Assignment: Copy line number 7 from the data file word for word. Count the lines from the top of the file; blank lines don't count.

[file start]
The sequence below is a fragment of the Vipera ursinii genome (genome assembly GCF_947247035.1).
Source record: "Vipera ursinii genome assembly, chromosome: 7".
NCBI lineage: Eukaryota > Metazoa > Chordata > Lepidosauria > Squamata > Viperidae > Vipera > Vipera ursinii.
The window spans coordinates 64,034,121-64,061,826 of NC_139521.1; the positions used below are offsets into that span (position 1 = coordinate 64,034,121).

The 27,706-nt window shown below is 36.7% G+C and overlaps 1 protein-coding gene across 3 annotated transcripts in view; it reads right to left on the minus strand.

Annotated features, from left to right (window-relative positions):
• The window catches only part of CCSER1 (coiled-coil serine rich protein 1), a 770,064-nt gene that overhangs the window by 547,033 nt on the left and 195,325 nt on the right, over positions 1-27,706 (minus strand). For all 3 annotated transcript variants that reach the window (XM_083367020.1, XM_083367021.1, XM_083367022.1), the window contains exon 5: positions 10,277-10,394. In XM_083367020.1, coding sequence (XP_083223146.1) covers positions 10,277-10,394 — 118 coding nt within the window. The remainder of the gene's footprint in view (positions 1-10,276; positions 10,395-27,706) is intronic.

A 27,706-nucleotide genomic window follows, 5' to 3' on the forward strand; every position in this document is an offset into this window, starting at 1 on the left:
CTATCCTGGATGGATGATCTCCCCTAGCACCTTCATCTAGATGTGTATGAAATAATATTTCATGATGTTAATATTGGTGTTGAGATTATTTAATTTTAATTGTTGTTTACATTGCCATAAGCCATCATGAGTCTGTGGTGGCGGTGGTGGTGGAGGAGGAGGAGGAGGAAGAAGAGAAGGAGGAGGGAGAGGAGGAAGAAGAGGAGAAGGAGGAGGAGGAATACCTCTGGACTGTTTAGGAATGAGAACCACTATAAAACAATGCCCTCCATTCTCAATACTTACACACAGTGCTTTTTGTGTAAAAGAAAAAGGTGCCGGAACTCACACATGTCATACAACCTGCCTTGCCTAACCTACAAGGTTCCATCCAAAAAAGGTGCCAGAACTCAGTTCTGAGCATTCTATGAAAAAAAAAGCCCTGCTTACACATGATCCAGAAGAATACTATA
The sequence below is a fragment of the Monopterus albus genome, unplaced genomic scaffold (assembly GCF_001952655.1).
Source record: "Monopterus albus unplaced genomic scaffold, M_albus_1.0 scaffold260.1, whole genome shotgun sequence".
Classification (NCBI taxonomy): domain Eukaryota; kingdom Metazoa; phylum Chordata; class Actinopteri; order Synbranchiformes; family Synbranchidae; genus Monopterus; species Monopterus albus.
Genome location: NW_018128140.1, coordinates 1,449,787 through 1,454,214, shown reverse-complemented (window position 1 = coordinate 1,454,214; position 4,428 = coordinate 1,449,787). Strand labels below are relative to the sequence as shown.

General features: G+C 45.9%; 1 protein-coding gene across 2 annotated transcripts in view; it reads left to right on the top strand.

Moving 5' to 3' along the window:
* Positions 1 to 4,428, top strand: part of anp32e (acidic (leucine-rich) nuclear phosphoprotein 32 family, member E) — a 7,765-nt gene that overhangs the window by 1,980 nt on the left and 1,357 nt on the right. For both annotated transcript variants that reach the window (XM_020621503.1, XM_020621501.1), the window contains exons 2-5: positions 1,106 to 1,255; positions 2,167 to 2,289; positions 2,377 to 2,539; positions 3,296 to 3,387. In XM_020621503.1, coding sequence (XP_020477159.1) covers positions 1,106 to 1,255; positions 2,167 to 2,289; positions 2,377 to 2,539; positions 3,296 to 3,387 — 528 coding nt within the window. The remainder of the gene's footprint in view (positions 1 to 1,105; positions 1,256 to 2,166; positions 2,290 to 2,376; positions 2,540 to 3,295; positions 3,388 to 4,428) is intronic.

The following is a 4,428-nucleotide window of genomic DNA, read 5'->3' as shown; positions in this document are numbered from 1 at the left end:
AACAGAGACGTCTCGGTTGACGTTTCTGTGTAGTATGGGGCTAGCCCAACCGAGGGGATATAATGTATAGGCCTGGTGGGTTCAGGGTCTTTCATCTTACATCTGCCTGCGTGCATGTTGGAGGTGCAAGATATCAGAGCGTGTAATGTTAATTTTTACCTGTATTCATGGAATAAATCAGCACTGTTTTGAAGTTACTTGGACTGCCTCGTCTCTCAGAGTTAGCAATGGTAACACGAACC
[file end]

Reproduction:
• The window catches only part of CCSER1 (coiled-coil serine rich protein 1), a 770,064-nt gene that overhangs the window by 547,033 nt on the left and 195,325 nt on the right, over positions 1-27,706 (minus strand). For all 3 annotated transcript variants that reach the window (XM_083367020.1, XM_083367021.1, XM_083367022.1), the window contains exon 5: positions 10,277-10,394. In XM_083367020.1, coding sequence (XP_083223146.1) covers positions 10,277-10,394 — 118 coding nt within the window. The remainder of the gene's footprint in view (positions 1-10,276; positions 10,395-27,706) is intronic.